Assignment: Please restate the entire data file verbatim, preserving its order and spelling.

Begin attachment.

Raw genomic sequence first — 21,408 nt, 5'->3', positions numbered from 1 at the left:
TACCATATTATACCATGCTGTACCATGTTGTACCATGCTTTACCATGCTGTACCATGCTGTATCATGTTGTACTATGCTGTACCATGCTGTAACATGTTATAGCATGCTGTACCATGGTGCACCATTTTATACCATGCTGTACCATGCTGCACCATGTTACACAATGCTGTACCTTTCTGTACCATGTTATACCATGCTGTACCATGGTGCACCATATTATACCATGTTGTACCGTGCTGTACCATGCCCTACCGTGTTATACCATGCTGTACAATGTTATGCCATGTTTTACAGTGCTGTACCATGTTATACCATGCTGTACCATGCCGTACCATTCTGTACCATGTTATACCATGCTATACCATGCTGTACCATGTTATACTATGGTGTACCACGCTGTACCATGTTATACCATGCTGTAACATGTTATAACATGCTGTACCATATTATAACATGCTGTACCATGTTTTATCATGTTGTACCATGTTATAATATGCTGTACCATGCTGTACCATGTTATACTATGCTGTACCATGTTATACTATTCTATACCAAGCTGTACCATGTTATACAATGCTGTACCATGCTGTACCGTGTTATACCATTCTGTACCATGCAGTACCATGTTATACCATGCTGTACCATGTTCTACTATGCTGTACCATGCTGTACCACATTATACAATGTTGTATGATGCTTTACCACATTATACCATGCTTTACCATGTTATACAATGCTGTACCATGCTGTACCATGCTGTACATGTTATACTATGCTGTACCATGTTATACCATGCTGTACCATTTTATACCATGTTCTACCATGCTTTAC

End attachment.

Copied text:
Raw genomic sequence first — 21,408 nt, 5'->3', positions numbered from 1 at the left:
TACCATATTATACCATGCTGTACCATGTTGTACCATGCTTTACCATGCTGTACCATGCTGTATCATGTTGTACTATGCTGTACCATGCTGTAACATGTTATAGCATGCTGTACCATGGTGCACCATTTTATACCATGCTGTACCATGCTGCACCATGTTACACAATGCTGTACCTTTCTGTACCATGTTATACCATGCTGTACCATGGTGCACCATATTATACCATGTTGTACCGTGCTGTACCATGCCCTACCGTGTTATACCATGCTGTACAATGTTATGCCATGTTTTACAGTGCTGTACCATGTTATACCATGCTGTACCATGCCGTACCATTCTGTACCATGTTATACCATGCTATACCATGCTGTACCATGTTATACTATGGTGTACCACGCTGTACCATGTTATACCATGCTGTAACATGTTATAACATGCTGTACCATATTATAACATGCTGTACCATGTTTTATCATGTTGTACCATGTTATAATATGCTGTACCATGCTGTACCATGTTATACTATGCTGTACCATGTTATACTATTCTATACCAAGCTGTACCATGTTATACAATGCTGTACCATGCTGTACCGTGTTATACCATTCTGTACCATGCAGTACCATGTTATACCATGCTGTACCATGTTCTACTATGCTGTACCATGCTGTACCACATTATACAATGTTGTATGATGCTTTACCACATTATACCATGCTTTACCATGTTATACAATGCTGTACCATGCTGTACCATGCTGTACATGTTATACTATGCTGTACCATGTTATACCATGCTGTACCATTTTATACCATGTTCTACCATGCTTTAC